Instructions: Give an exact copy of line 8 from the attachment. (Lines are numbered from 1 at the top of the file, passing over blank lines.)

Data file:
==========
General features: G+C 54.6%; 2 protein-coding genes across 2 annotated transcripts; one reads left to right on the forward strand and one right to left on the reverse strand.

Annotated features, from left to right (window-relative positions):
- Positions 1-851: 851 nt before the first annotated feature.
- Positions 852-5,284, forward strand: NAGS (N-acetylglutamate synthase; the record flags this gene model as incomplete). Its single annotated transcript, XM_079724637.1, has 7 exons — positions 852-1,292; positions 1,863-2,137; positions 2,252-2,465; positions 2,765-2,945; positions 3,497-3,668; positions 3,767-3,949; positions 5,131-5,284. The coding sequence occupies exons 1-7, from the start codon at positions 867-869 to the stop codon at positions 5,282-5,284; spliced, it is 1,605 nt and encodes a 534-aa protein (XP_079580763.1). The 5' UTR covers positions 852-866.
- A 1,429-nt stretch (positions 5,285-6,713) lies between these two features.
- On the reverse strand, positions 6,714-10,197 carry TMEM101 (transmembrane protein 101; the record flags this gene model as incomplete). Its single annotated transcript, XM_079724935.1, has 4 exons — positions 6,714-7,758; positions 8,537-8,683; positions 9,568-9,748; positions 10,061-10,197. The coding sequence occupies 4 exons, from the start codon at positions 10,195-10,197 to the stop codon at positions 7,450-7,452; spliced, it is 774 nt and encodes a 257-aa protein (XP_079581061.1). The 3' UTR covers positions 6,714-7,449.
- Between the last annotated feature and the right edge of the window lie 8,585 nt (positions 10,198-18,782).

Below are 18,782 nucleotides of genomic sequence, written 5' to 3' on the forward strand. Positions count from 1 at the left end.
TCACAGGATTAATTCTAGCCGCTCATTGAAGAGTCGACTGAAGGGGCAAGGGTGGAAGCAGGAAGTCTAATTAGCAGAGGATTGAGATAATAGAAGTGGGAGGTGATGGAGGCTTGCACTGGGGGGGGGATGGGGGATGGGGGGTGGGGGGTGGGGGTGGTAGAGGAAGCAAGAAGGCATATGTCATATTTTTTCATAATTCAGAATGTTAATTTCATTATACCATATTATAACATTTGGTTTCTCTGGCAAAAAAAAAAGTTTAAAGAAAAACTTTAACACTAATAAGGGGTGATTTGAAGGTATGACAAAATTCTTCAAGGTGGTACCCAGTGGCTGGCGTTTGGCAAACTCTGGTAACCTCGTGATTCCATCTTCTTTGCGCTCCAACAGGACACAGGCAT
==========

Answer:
Below are 18,782 nucleotides of genomic sequence, written 5' to 3' on the forward strand. Positions count from 1 at the left end.